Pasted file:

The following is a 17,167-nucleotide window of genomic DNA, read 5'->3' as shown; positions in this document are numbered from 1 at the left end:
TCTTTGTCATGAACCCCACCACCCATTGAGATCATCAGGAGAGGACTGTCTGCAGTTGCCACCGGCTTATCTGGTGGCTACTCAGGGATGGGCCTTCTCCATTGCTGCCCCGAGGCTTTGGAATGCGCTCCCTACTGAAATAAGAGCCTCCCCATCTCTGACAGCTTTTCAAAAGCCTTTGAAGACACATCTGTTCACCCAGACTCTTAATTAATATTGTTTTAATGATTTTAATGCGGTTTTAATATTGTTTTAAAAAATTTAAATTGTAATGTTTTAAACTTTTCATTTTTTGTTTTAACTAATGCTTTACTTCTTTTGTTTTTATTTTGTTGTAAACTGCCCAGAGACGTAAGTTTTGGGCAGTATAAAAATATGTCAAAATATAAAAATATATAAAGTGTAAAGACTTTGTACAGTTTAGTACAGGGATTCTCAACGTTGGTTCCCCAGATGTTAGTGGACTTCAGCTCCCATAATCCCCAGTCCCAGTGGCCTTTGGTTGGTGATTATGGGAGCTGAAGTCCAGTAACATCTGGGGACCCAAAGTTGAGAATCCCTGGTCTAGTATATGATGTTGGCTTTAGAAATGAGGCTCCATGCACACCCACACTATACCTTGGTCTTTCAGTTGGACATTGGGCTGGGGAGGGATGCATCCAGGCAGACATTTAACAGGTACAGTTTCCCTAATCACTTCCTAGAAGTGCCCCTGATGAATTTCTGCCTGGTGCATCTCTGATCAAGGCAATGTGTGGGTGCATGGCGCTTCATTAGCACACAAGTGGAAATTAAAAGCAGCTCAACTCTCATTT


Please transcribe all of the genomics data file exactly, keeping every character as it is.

The following is a 17,167-nucleotide window of genomic DNA, read 5'->3' as shown; positions in this document are numbered from 1 at the left end:
TCTTTGTCATGAACCCCACCACCCATTGAGATCATCAGGAGAGGACTGTCTGCAGTTGCCACCGGCTTATCTGGTGGCTACTCAGGGATGGGCCTTCTCCATTGCTGCCCCGAGGCTTTGGAATGCGCTCCCTACTGAAATAAGAGCCTCCCCATCTCTGACAGCTTTTCAAAAGCCTTTGAAGACACATCTGTTCACCCAGACTCTTAATTAATATTGTTTTAATGATTTTAATGCGGTTTTAATATTGTTTTAAAAAATTTAAATTGTAATGTTTTAAACTTTTCATTTTTTGTTTTAACTAATGCTTTACTTCTTTTGTTTTTATTTTGTTGTAAACTGCCCAGAGACGTAAGTTTTGGGCAGTATAAAAATATGTCAAAATATAAAAATATATAAAGTGTAAAGACTTTGTACAGTTTAGTACAGGGATTCTCAACGTTGGTTCCCCAGATGTTAGTGGACTTCAGCTCCCATAATCCCCAGTCCCAGTGGCCTTTGGTTGGTGATTATGGGAGCTGAAGTCCAGTAACATCTGGGGACCCAAAGTTGAGAATCCCTGGTCTAGTATATGATGTTGGCTTTAGAAATGAGGCTCCATGCACACCCACACTATACCTTGGTCTTTCAGTTGGACATTGGGCTGGGGAGGGATGCATCCAGGCAGACATTTAACAGGTACAGTTTCCCTAATCACTTCCTAGAAGTGCCCCTGATGAATTTCTGCCTGGTGCATCTCTGATCAAGGCAATGTGTGGGTGCATGGCGCTTCATTAGCACACAAGTGGAAATTAAAAGCAGCTCAACTCTCATTT